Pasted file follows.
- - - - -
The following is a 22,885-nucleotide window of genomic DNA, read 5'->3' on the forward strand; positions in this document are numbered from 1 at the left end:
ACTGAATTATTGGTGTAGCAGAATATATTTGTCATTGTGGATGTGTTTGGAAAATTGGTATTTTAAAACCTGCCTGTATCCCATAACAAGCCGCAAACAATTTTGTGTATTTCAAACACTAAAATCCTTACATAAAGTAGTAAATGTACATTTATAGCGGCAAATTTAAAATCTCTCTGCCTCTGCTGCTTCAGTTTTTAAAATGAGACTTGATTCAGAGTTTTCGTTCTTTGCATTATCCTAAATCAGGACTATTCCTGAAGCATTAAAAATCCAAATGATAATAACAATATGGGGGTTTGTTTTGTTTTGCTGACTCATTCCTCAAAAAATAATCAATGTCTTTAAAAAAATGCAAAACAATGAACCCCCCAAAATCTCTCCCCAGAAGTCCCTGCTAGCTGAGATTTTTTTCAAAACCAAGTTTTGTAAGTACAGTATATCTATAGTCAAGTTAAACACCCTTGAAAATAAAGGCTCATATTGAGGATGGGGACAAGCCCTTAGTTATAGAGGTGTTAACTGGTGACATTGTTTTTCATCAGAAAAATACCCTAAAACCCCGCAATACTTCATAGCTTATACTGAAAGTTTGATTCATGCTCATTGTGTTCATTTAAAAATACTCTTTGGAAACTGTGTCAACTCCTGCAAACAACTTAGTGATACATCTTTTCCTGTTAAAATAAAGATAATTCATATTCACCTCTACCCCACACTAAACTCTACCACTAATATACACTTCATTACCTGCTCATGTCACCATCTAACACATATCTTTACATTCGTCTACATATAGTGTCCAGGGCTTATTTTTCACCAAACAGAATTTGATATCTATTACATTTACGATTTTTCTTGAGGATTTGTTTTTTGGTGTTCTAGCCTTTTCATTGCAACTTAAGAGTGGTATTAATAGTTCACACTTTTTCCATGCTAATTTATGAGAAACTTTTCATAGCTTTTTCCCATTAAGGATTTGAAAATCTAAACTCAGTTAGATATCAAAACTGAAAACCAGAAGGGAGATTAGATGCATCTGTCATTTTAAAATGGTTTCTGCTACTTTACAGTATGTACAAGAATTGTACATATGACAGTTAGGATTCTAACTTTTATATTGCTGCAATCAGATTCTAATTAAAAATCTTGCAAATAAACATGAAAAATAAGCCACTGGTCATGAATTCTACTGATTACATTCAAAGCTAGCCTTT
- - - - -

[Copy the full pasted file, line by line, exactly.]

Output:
The following is a 22,885-nucleotide window of genomic DNA, read 5'->3' on the forward strand; positions in this document are numbered from 1 at the left end:
ACTGAATTATTGGTGTAGCAGAATATATTTGTCATTGTGGATGTGTTTGGAAAATTGGTATTTTAAAACCTGCCTGTATCCCATAACAAGCCGCAAACAATTTTGTGTATTTCAAACACTAAAATCCTTACATAAAGTAGTAAATGTACATTTATAGCGGCAAATTTAAAATCTCTCTGCCTCTGCTGCTTCAGTTTTTAAAATGAGACTTGATTCAGAGTTTTCGTTCTTTGCATTATCCTAAATCAGGACTATTCCTGAAGCATTAAAAATCCAAATGATAATAACAATATGGGGGTTTGTTTTGTTTTGCTGACTCATTCCTCAAAAAATAATCAATGTCTTTAAAAAAATGCAAAACAATGAACCCCCCAAAATCTCTCCCCAGAAGTCCCTGCTAGCTGAGATTTTTTTCAAAACCAAGTTTTGTAAGTACAGTATATCTATAGTCAAGTTAAACACCCTTGAAAATAAAGGCTCATATTGAGGATGGGGACAAGCCCTTAGTTATAGAGGTGTTAACTGGTGACATTGTTTTTCATCAGAAAAATACCCTAAAACCCCGCAATACTTCATAGCTTATACTGAAAGTTTGATTCATGCTCATTGTGTTCATTTAAAAATACTCTTTGGAAACTGTGTCAACTCCTGCAAACAACTTAGTGATACATCTTTTCCTGTTAAAATAAAGATAATTCATATTCACCTCTACCCCACACTAAACTCTACCACTAATATACACTTCATTACCTGCTCATGTCACCATCTAACACATATCTTTACATTCGTCTACATATAGTGTCCAGGGCTTATTTTTCACCAAACAGAATTTGATATCTATTACATTTACGATTTTTCTTGAGGATTTGTTTTTTGGTGTTCTAGCCTTTTCATTGCAACTTAAGAGTGGTATTAATAGTTCACACTTTTTCCATGCTAATTTATGAGAAACTTTTCATAGCTTTTTCCCATTAAGGATTTGAAAATCTAAACTCAGTTAGATATCAAAACTGAAAACCAGAAGGGAGATTAGATGCATCTGTCATTTTAAAATGGTTTCTGCTACTTTACAGTATGTACAAGAATTGTACATATGACAGTTAGGATTCTAACTTTTATATTGCTGCAATCAGATTCTAATTAAAAATCTTGCAAATAAACATGAAAAATAAGCCACTGGTCATGAATTCTACTGATTACATTCAAAGCTAGCCTTT